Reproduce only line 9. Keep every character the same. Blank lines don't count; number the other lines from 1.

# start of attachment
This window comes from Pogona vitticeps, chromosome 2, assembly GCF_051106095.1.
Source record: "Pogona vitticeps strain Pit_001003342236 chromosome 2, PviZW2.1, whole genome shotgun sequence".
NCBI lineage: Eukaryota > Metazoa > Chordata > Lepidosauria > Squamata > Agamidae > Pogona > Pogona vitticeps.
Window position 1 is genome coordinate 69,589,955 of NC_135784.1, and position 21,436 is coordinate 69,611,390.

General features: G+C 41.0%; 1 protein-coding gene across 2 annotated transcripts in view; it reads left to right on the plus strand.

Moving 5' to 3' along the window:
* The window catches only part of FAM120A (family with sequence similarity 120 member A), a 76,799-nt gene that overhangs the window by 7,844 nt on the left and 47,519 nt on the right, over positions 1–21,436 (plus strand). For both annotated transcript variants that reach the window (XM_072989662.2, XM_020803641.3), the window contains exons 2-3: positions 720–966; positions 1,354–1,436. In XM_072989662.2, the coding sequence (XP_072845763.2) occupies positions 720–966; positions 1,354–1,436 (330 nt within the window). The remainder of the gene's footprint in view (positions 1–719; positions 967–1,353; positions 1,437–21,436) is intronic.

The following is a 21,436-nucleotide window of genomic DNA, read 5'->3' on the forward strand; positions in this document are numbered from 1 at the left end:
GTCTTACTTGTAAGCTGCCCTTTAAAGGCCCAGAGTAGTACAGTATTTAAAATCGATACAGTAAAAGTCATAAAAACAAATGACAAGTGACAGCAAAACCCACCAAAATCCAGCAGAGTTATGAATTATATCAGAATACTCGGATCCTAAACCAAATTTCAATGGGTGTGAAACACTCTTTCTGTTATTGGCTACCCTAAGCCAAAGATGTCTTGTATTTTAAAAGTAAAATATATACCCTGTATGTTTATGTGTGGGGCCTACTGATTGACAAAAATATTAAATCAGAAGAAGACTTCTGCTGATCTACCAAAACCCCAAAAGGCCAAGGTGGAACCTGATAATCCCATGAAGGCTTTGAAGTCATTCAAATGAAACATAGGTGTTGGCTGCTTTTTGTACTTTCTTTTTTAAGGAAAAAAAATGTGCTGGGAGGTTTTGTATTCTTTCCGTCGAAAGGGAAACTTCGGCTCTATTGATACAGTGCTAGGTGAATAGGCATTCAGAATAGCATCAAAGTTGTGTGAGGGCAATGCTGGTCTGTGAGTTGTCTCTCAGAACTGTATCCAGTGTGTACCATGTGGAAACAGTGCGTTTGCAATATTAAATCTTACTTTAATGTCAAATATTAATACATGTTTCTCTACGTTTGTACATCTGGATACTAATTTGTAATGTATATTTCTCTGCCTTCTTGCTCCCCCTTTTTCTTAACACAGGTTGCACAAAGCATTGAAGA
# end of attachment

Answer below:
GTCTTACTTGTAAGCTGCCCTTTAAAGGCCCAGAGTAGTACAGTATTTAAAATCGATACAGTAAAAGTCATAAAAACAAATGACAAGTGACAGCAAAACCCACCAAAATCCAGCAGAGTTATGAATTATATCAGAATACTCGGATCCTAAACCAAATTTCAATGGGTGTGAAACACTCTTTCTGTTATTGGCTACCCTAAGCCAAAGATGTCTTGTATTTTAAAAGTAAAATATATACCCTGTATGTTTATGTGTGGGGCCTACTGATTGACAAAAATATTAAATCAGAAGAAGACTTCTGCTGATCTACCAAAACCCCAAAAGGCCAAGGTGGAACCTGATAATCCCATGAAGGCTTTGAAGTCATTCAAATGAAACATAGGTGTTGGCTGCTTTTTGTACTTTCTTTTTTAAGGAAAAAAAATGTGCTGGGAGGTTTTGTATTCTTTCCGTCGAAAGGGAAACTTCGGCTCTATTGATACAGTGCTAGGTGAATAGGCATTCAGAATAGCATCAAAGTTGTGTGAGGGCAATGCTGGTCTGTGAGTTGTCTCTCAGAACTGTATCCAGTGTGTACCATGTGGAAACAGTGCGTTTGCAATATTAAATCTTACTTTAATGTCAAATATTAATACATGTTTCTCTACGTTTGTACATCTGGATACTAATTTGTAATGTATATTTCTCTGCCTTCTTGCTCCCCCTTTTTCTTAACACAGGTTGCACAAAGCATTGAAGA